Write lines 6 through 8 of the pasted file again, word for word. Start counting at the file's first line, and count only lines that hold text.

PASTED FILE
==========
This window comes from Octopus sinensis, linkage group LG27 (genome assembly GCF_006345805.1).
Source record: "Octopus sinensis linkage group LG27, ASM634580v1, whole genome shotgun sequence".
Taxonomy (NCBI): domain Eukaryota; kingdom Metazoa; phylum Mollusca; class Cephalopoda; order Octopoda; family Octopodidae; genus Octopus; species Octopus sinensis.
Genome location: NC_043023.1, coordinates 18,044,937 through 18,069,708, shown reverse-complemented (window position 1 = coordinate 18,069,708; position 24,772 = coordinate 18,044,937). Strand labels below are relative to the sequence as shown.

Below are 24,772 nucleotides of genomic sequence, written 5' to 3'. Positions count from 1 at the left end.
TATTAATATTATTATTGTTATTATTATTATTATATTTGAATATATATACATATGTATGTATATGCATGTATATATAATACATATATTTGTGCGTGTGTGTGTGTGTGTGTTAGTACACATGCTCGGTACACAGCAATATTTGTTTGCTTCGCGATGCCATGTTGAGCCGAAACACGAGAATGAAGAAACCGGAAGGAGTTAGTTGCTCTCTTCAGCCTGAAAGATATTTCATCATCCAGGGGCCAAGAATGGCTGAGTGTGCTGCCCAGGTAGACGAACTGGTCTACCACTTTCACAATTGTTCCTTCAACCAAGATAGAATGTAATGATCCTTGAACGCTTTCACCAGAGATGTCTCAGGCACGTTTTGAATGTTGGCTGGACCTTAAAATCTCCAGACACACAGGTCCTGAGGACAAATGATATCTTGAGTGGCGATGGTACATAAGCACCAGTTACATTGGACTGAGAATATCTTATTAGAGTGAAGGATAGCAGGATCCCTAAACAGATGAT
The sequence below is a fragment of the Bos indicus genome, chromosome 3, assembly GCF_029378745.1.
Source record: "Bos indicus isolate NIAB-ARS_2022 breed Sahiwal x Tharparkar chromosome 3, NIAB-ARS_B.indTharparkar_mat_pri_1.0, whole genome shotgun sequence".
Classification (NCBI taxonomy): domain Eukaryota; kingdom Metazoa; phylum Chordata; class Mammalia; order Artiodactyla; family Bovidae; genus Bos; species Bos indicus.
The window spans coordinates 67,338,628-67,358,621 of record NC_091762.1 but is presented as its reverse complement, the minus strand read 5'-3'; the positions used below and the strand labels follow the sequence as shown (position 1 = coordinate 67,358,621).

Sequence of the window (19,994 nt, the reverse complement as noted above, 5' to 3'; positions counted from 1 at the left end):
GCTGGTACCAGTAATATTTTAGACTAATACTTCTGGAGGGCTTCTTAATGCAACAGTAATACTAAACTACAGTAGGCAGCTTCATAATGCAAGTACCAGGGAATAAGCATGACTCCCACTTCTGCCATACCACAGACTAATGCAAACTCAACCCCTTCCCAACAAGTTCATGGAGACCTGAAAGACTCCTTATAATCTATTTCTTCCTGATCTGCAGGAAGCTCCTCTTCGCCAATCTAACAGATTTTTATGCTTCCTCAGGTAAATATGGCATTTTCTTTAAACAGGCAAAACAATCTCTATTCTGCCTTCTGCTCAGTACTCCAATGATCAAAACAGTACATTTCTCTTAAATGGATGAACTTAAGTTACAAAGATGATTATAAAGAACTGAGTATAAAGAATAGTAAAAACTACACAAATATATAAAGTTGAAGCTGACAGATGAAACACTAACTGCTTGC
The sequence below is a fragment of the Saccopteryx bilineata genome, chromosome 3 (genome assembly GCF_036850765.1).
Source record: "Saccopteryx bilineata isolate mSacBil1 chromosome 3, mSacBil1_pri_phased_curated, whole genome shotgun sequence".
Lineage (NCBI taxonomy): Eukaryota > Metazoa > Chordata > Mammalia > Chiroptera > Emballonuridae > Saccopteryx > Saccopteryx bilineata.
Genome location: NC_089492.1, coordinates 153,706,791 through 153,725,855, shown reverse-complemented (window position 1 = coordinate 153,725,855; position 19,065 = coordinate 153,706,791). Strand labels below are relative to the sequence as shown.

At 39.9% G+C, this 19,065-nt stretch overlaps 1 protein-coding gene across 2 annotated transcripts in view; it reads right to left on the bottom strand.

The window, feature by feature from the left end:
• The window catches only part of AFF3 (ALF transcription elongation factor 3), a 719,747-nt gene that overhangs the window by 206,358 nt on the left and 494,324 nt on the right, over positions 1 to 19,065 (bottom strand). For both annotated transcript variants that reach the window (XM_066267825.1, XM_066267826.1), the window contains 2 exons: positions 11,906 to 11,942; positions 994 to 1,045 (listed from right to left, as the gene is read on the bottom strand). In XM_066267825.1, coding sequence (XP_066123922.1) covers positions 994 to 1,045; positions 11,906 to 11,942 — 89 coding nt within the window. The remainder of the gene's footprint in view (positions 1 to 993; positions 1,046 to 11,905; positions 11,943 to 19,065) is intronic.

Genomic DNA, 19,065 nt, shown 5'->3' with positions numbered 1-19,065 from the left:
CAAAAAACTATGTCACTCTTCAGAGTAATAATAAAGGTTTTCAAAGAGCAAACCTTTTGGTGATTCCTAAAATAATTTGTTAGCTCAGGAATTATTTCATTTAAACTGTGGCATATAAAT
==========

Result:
TATTAATATTATTATTGTTATTATTATTATTATATTTGAATATATATACATATGTATGTATATGCATGTATATATAATACATATATTTGTGCGTGTGTGTGTGTGTGTGTTAGTACACATGCTCGGTACACAGCAATATTTGTTTGCTTCGCGATGCCATGTTGAGCCGAAACACGAGAATGAAGAAACCGGAAGGAGTTAGTTGCTCTCTTCAGCCTGAAAGATATTTCATCATCCAGGGGCCAAGAATGGCTGAGTGTGCTGCCCAGGTAGACGAACTGGTCTACCACTTTCACAATTGTTCCTTCAACCAAGATAGAATGTAATGATCCTTGAACGCTTTCACCAGAGATGTCTCAGGCACGTTTTGAATGTTGGCTGGACCTTAAAATCTCCAGACACACAGGTCCTGAGGACAAATGATATCTTGAGTGGCGATGGTACATAAGCACCAGTTACATTGGACTGAGAATATCTTATTAGAGTGAAGGATAGCAGGATCCCTAAACAGATGAT
The sequence below is a fragment of the Bos indicus genome, chromosome 3, assembly GCF_029378745.1.
Source record: "Bos indicus isolate NIAB-ARS_2022 breed Sahiwal x Tharparkar chromosome 3, NIAB-ARS_B.indTharparkar_mat_pri_1.0, whole genome shotgun sequence".